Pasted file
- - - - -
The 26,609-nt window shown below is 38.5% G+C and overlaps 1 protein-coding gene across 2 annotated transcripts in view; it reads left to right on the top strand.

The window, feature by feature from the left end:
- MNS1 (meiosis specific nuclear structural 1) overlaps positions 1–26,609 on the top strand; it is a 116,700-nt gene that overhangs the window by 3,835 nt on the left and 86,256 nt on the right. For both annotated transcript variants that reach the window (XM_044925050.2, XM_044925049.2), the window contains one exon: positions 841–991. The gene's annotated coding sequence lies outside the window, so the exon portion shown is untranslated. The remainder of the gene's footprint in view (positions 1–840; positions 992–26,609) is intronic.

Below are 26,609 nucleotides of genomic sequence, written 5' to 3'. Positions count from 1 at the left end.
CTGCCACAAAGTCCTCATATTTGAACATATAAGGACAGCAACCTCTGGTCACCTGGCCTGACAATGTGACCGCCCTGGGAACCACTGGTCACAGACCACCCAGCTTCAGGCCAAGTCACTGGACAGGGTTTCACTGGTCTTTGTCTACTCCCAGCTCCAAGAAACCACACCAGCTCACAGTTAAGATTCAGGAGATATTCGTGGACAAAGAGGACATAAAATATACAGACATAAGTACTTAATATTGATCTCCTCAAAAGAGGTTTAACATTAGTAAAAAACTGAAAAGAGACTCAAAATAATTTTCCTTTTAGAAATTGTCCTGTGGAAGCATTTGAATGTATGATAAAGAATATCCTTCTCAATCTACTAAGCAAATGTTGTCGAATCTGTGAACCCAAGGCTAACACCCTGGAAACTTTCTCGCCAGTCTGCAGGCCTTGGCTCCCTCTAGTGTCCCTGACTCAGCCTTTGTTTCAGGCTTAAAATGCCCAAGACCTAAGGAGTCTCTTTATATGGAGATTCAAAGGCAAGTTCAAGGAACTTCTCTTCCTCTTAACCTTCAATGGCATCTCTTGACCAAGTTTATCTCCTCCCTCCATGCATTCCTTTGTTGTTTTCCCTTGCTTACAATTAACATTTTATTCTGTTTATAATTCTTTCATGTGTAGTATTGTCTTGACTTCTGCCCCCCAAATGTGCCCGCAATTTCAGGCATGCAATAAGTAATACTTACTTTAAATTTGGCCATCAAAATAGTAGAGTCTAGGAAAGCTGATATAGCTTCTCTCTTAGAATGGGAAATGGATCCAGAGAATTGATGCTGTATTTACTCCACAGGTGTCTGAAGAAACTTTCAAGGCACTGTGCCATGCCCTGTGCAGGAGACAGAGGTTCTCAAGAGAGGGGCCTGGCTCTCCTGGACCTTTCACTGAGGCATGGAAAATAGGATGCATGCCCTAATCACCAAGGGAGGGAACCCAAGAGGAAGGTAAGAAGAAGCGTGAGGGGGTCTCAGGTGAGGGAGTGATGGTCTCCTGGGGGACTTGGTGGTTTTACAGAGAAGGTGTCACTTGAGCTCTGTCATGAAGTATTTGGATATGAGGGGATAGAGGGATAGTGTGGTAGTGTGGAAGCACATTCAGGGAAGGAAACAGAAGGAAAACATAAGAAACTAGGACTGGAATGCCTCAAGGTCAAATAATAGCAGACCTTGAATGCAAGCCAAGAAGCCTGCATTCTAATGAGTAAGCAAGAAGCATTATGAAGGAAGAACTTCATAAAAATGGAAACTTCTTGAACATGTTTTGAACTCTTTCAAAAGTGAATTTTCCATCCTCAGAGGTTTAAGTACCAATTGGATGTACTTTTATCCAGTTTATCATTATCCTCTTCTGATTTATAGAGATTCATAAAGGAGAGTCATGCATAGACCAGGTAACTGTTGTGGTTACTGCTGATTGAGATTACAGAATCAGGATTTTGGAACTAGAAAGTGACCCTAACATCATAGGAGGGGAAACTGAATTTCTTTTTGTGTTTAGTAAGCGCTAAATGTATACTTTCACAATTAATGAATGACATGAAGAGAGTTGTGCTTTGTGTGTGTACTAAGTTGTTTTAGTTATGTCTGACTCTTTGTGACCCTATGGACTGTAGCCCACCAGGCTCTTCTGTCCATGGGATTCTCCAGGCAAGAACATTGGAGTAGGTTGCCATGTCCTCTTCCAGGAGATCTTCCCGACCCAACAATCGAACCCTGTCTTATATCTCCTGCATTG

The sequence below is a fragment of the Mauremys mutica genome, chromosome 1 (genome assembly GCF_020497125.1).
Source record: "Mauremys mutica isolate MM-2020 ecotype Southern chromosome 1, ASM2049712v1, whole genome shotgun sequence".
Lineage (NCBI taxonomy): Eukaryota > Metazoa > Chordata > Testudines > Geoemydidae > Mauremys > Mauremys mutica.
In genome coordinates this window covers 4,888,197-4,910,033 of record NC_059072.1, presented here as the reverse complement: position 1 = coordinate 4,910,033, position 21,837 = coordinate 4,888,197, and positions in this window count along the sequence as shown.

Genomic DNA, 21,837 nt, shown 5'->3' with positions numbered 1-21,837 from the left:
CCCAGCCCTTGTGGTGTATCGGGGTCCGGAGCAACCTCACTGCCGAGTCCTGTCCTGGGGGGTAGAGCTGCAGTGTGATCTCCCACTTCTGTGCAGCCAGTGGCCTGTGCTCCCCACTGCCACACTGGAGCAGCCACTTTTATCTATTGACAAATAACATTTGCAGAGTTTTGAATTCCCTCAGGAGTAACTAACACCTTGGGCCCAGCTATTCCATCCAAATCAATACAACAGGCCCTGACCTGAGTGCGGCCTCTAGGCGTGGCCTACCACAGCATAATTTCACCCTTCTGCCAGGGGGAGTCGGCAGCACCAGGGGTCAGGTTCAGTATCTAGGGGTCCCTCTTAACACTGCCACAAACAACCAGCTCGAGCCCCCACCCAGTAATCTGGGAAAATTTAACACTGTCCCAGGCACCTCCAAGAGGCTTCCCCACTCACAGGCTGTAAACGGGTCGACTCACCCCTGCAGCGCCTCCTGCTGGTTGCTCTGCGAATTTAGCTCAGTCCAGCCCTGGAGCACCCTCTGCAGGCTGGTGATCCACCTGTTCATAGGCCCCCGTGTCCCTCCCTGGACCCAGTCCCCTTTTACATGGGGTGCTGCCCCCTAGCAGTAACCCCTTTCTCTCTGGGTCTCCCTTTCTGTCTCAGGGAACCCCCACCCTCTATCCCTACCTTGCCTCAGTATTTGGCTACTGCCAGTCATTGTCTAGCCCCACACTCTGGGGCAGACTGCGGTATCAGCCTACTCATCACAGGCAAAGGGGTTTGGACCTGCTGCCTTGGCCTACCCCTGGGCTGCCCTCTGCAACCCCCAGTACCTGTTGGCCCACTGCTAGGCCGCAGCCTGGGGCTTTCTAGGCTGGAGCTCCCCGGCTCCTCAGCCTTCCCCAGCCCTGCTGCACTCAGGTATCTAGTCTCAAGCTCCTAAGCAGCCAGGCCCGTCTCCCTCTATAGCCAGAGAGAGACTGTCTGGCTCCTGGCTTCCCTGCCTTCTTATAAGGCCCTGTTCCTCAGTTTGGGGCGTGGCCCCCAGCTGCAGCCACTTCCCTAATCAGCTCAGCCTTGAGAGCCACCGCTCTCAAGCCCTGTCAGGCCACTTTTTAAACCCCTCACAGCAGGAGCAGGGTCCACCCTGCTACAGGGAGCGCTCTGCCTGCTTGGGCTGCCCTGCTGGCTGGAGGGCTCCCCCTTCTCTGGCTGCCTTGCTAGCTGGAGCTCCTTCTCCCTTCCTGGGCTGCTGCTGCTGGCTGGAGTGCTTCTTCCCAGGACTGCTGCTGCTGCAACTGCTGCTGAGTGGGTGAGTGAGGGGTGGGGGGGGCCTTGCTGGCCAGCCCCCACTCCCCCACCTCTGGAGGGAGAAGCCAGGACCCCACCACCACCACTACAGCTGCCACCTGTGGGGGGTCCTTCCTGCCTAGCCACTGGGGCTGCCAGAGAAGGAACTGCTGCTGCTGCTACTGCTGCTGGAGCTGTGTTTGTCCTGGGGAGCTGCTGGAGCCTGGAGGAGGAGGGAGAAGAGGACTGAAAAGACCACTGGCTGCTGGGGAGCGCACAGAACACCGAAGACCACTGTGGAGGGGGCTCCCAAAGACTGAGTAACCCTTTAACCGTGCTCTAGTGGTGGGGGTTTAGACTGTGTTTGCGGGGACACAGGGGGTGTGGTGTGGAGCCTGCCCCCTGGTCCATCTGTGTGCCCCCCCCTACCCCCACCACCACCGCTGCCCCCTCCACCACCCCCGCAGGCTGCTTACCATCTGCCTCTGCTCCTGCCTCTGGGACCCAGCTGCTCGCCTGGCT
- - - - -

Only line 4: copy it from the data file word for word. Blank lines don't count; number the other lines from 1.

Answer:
Below are 26,609 nucleotides of genomic sequence, written 5' to 3'. Positions count from 1 at the left end.